Who could have imagined 51 years ago today on the first Earth Day, that our country would be in the 13th month of a tenacious pandemic that affects every aspect of our lives? Organizers of the first Earth Day sought to raise awareness about the degradation of our environment, and to encourage us individually and collectively to take action to protect the planet we inhabit.
During last year’s 50th anniversary, we were preoccupied with sickness and death, job losses and school closings, suspension of in-person Mass and celebration of the sacraments, shortages of toilet paper and hand sanitizer. We are wiser this year, more aware of our interdependence and our absolute dependence on God, the creator of our planet.
Pope Francis and his predecessors, Pope Benedict XVI and Pope John Paul II, all spoke and wrote about humanity’s interconnection with one another, with God and with all of creation. Pope Benedict, in his 2010 message for World Day of Peace, said, “The Church has a responsibility towards creation, and she considers it her duty to exercise that responsibility in public life, in order to protect earth, water and air as gifts of God the Creator meant for everyone, and above all to save mankind from the danger of self-destruction.” Pope Francis’ encyclical “Laudato Si” inspired, in part the Global Catholic Climate Movement. Watch this newspaper for updates on the initiative.
Our interconnectedness clearly played out in the coronavirus pandemic, which spread swiftly around the world and spared no one on this planet. Print and digital media contain many stories, articles and graphics about the threats to and the wellbeing of Earth. Our mounting, disposable waste is a byproduct of the pandemic that reinforced a “to-go,” “single-use” culture.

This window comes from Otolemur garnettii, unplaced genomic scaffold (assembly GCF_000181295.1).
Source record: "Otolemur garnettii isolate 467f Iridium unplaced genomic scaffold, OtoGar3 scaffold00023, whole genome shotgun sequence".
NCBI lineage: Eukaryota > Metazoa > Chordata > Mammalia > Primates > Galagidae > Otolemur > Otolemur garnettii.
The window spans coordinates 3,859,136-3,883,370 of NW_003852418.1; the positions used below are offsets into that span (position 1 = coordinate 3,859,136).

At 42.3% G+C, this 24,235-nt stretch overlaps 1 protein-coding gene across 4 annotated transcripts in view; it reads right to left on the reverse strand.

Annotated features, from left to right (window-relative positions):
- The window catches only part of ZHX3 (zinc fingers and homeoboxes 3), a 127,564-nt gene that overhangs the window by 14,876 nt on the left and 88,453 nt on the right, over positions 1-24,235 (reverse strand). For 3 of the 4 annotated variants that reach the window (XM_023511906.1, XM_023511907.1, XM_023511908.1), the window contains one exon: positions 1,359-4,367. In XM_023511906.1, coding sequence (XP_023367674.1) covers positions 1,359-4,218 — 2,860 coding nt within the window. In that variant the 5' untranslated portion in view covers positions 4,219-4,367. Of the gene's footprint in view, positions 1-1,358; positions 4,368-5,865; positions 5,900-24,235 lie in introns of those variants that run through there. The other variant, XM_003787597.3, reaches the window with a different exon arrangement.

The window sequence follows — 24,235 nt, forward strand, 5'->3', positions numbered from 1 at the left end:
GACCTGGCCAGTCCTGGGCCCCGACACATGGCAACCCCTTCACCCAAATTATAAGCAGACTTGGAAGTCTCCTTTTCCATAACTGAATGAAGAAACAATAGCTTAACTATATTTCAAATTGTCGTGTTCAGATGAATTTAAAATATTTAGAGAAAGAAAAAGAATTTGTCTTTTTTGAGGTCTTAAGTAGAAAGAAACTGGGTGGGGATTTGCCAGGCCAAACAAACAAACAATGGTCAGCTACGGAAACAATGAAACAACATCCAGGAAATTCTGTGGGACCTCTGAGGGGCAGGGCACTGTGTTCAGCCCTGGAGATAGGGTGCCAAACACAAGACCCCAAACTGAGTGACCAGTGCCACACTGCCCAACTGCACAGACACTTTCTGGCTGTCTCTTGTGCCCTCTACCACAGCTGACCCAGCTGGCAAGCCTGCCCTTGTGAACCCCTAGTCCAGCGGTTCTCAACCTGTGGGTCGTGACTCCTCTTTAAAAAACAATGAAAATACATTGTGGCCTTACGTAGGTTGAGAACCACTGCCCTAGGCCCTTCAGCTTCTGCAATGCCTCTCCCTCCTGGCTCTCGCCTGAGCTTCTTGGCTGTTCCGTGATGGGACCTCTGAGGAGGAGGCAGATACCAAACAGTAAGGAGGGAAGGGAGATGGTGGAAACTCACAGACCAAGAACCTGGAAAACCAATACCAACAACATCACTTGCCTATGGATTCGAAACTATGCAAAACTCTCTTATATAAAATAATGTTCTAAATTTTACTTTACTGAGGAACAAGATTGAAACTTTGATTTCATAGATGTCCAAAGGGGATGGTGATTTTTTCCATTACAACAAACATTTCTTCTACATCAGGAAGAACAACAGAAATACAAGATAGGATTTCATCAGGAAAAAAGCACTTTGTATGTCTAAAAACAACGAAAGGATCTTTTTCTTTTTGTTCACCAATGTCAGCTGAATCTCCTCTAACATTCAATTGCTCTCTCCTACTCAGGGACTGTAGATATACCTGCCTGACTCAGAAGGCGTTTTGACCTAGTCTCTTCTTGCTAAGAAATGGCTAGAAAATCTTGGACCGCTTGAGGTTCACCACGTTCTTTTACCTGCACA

A Sept. 23, 2020, article in science.org states, “At the regional and national levels, prioritization of human health over environmental health has led to the delay or reversal of policies aiming to reduce single-use plastic. As a result, demand for recycled plastic material has dropped, the profit margins of recycling have decreased, and the environmental footprint of plastics has increased. We need urgent and coordinated commitment to circular economy approaches, including recycling practices and strict policies against plastic pollution. Companies should continue efforts to curtail virgin plastic use and increase plastic recycling to live up to their corporate social and environmental responsibilities. Without a concerted effort to protect the environment during and after the pandemic, we are unlikely to meet the United Nations’ Sustainable Development Goals.”